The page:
A new, and highly personal, take on the legacy of the Cthulhu Mythos emerges shuddering and gibbering from the R’lyehian depths in the bloated tentacular shape of Cthulhu Fhtagn!, conceived and collated by Ross E. Lockhart, whose stature as an anthologist and creator of The Book of Cthulhu I and II, Tales of Jack the Ripper, and The Children of Old Leech, approaches legendary proportions. And here are 19 examples of Cthulhoid weird filtered through his own unique perspective.
Lockhart explains the genesis of the anthology in terms faithful to the spirit of H.P. Lovecraft, that disciple of the oneiric: it came to him in a dream. In said deeply disturbing dream, Lockhart learned the truth of that “famous chant” familiar from cultic threnodies across Mythos literature “Cthulhu fhtagn”: “if you slightly rasp the final syllable, it means ‘Cthulhu’s home’.” Hence this collection. “Of hundreds of stories I read, the stories I loved … all shared a common thread. Houses – and the expectations and definitions of home – figure loomingly in these stories.”
And the list of contributors looms just as ingly among the towering figures of modern weird fiction and Lovecraftian literature: W. H. Pugmire, Orrin Grey, T.E. Grau, Anya Martin, Molly Tanzer, Scott R. Jones, Laird Barron, etc. etc. Lockhart rightly states that these tales are “built by some of the finest writers working in dark fiction today.”
That said, my one objection to the whole collection, and thesis, is that a few of the stories, although absolutely not all, just do not rise above the level of generic Yog-Sothothery – that is, Lovecraft’s own term for the monsters, deities, buzzwords, and assorted Cthulhubabble that spawned so many collectibles, card games, plushies, decorated underwear, and other geeky memes that give the whole Cthulhoid sub-sub-genre a life of its own far outside narrow literary circles, but also that occasionally induce a shudder of something other than horror when read as literature, or even as good horror writing. I’m certainly not about to name names, but there’s just enough of that going on in this anthology to pull it down a notch or half in my eyes, when compared to some less generic and more uniquely imaginative excursions into the impeccably Lovecraftian realms of cosmic horror.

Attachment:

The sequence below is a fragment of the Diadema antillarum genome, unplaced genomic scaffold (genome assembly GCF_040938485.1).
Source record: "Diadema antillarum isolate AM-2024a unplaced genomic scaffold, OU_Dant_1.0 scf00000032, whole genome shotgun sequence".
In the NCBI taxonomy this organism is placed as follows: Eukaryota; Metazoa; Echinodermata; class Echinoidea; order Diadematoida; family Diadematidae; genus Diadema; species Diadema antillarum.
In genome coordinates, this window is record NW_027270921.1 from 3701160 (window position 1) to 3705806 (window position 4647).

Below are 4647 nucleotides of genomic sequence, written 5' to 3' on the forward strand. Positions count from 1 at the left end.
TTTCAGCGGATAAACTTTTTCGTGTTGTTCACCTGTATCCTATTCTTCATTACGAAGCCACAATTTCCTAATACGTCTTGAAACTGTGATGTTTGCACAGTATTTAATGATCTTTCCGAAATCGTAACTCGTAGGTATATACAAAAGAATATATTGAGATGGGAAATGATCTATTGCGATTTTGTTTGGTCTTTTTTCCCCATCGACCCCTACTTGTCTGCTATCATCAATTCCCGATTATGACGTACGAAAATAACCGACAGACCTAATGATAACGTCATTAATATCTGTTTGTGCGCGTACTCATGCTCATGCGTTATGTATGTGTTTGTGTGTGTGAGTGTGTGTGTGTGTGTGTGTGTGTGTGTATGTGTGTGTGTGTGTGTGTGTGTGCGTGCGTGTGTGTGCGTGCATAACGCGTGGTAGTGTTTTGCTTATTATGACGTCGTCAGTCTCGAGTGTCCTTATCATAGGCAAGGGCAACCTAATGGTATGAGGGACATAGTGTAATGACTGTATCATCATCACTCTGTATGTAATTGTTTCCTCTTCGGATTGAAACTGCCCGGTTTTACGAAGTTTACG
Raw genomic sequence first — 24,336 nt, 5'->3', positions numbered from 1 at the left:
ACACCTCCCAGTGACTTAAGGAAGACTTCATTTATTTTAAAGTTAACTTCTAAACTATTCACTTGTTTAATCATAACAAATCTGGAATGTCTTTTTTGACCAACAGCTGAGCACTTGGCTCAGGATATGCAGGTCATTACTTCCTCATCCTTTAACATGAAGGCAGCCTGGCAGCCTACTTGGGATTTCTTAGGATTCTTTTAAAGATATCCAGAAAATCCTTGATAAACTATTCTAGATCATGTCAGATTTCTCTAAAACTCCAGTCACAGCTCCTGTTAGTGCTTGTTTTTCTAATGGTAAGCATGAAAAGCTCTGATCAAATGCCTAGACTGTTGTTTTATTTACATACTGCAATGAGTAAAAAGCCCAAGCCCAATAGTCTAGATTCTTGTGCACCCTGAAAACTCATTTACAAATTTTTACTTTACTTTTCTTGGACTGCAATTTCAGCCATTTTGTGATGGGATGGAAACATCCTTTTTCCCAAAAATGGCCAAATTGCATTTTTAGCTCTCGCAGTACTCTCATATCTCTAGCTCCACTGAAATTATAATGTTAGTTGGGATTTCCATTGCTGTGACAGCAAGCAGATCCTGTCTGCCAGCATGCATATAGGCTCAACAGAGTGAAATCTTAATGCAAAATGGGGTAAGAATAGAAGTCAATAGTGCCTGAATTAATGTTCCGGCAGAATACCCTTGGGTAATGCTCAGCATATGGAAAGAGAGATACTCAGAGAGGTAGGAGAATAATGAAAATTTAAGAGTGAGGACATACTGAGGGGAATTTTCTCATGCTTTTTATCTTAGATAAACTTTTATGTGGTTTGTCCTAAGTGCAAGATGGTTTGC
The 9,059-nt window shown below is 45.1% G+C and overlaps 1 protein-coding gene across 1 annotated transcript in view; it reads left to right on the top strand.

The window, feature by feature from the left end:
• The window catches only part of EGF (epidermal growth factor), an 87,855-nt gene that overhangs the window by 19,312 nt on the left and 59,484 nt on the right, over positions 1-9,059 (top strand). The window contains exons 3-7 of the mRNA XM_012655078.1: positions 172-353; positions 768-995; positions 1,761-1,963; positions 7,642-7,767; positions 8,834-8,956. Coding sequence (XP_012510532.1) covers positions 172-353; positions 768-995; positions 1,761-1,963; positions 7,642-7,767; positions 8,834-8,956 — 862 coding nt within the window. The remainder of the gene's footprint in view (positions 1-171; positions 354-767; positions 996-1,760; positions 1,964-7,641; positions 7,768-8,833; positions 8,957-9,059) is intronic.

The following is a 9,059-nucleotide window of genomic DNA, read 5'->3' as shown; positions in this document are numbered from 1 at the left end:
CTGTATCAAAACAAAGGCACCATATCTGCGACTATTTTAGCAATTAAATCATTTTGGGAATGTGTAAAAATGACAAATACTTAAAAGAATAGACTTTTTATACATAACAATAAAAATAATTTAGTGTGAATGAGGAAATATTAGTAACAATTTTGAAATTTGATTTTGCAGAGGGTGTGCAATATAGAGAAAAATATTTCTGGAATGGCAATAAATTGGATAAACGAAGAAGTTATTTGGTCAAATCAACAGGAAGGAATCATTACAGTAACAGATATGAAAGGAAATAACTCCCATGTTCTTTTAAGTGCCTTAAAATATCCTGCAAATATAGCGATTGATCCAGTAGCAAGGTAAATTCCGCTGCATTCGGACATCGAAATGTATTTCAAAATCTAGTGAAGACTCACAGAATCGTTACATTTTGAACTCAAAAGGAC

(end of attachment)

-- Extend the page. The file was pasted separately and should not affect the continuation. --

That makes for a rather uneven anthology, wavering between the ho-hum and the OMFG. The tail-end piece “Don’t Make Me Assume My Ultimate Form” by Laird Barron, subject of Lockhart’s own tribute anthology The Children of Old Leech, is a superb example of the latter – not a tentacle or a Capitalized Unpronounceable Sanity-Busting Deity in view, but plenty of utterly original and unsettling Frikkin Weird Stuff. (Imagine, if you can, Kill Bill rescored into a Lovecraftian road trip, and that’s what you got here – not half bad.) So is Cody Goodfellow’s unbelievable, hallucinogenic “Green Revolution.” Or Anya Martin’s creepy piece of unhinged domestic abuse, “The Prince of Lyghes.” Or Scott R. Jones’s blacker-than-dark pilgrimage “Assemblage Point.” If tales such as those are anything to go by, then Old Slobbery has plenty of life left him in yet.